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Outsourced or out of control?

The outsourcing of circulation processes usually involves the transfer of personal data – sometimes offshore. Rosemary Smith looks at the data protection issues raised and the contractual safeguards publishers need to adopt when outsourcing circulation functions.

By Rosemary Smith

The growth in the outsourcing of subscription and circulation management has been considerable over recent years, but publishers need to be alive to the potential barriers that data protection legislation can present when undertaking an outsourcing arrangement. The devil is, most definitely, in the detail when it comes to getting these deals right.

Outsourcing, put quite simply, is the transfer of one or more of a company’s tasks or processes to an external service provider (ESP). Under contract to the company, the provider performs the tasks or processes against agreed service definitions for a specific period of time.

In some cases, the ESP may be offshore or may use offshore subcontractors taking advantage of reduced costs and the evolution of fast and efficient global communications. This means that multiple contractual relationships may need to be negotiated, all of which should cover the requirement to abide by data protection rules.

The performance of many circulation and subscription processes will require the transfer of personal data and, therefore, carry significant implications for compliance with data protection legislation.

Taking the decision to outsource

If you run a circulation department, you are likely to receive regular approaches from ESP’s and there is no shortage of services available. The decision to outsource will often be made to save cost or to avoid capital investment in technology. The ESPs can apply economies of scale which individual publishers cannot. When taking the decision to outsource one or more processes in the circulation / subscription chain, you need to get firm answers to questions about the use and security of your reader data:

* Are the ESP’s processes compliant with good data protection practice?
* If required by local law, has the processing to be undertaken been notified to the relevant data protection authority?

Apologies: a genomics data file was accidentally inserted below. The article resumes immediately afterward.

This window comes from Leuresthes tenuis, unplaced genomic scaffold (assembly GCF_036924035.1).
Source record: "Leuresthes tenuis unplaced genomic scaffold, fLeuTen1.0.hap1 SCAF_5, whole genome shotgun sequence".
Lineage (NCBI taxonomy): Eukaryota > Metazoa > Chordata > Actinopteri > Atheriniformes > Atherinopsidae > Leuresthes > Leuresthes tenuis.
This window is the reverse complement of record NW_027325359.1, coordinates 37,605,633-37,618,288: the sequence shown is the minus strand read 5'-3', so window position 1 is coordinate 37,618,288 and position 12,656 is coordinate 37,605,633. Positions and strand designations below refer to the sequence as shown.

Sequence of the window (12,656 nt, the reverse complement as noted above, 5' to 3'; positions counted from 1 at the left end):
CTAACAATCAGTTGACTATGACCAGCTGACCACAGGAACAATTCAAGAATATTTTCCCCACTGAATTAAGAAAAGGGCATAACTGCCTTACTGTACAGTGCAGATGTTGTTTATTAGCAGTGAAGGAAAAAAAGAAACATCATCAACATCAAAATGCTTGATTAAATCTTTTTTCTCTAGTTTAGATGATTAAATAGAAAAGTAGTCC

* Is there sufficient control over obtaining and managing permissions from the Data Subject?
* Can the ESP service suppression requests and the requirement for Data Subject Access?
* What are the security measures in place to prevent abuse of data?
* If the ESP is offshore and in an area without adequate data protection legislation, can the data be legally transferred?
* Will the ESP be a Data Processor or a joint Data Controller when managing the data?

It is vital that circulation outsourcing arrangements are covered by contracts which address data protection issues in order for a publisher (or Data Controller in the terms of the Act) to be able to satisfy his responsibilities. It’s worth remembering that in the event of abuse of data, the Information Commissioner’s Office would seek clarification of the contractual controls in place and the final responsibility for the breach would lie with the publisher.

Data Controller or Data Processor?

One of the most important things to establish when entering into an outsourcing contract is the status of the ESP under the Act; the provider may be a Data Processor or, in specific circumstances, may become a joint Data Controller.

The definitions from the Act are, as ever, important here:-

A Data Controller is: A person who (either alone or jointly or in common with other persons) determines the purposes for which and the manner in which any personal data are, or are to be, processed.

A Data Processor is defined as: Any person (other than an employee of the Data Controller) who processes data on behalf of the Data Controller.

To understand whether an ESP is a Processor or a joint Data Controller, the nature of the processing to be undertaken and the degree of control that the provider will have over the data has to be established. If the ESP will be at all times processing the personal data under the direction and control of the publisher and is unable to take any decisions about what happens to that data, the ESP will be a Data Processor. If, however, the ESP is taking decisions about the personal data, changing or enhancing it at will, then it may well become a joint Data Controller with the publisher.

Apart from the commercial issues that such joint responsibility for data might create, the legal implications are significant for the provider under the DPA. If the provider is not in the UK, then it will have to comply with the local data protection regime, if one exists.

To avoid such confusion, it is advisable for publishers to ensure that the status of the ESP is clearly identified in the contract and that the clauses cover all the likely processing to be undertaken. There should be limitations on what the provider can determine regarding use of the data and stipulations that the publisher is, at all times, in control.

Necessary contractual terms for transfer of data to outsourcers